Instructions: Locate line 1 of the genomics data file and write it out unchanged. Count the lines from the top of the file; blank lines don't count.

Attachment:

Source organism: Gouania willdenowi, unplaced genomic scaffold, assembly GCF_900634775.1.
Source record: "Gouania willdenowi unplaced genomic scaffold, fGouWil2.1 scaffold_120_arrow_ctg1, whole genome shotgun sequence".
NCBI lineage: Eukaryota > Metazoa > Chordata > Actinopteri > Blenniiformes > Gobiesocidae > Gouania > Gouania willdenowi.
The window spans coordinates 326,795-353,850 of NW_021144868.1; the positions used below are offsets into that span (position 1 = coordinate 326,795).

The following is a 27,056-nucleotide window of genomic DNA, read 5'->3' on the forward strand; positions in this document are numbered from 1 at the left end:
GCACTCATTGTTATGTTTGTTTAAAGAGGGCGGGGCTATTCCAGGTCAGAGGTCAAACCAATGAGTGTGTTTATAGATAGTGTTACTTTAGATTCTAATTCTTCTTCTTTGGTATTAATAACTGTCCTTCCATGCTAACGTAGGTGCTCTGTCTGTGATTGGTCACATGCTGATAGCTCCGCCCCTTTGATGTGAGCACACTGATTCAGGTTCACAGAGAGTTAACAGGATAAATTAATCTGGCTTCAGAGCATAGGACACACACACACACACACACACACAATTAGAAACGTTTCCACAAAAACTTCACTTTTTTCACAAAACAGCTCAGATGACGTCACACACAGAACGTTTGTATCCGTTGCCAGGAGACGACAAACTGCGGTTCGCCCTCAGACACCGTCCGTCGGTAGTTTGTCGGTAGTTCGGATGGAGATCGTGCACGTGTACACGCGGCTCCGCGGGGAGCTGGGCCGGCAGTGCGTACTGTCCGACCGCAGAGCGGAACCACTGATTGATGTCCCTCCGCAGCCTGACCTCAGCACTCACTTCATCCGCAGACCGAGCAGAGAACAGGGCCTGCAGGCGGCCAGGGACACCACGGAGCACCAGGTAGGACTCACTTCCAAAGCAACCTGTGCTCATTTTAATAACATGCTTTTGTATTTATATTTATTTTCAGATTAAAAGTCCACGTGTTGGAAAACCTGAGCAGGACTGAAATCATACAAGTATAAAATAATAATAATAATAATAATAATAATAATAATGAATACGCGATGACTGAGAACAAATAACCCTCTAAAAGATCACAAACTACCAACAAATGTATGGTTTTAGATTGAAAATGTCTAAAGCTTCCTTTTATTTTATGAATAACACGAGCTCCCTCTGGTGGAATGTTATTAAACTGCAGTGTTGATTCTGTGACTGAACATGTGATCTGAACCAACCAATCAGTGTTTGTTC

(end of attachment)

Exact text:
Source organism: Gouania willdenowi, unplaced genomic scaffold, assembly GCF_900634775.1.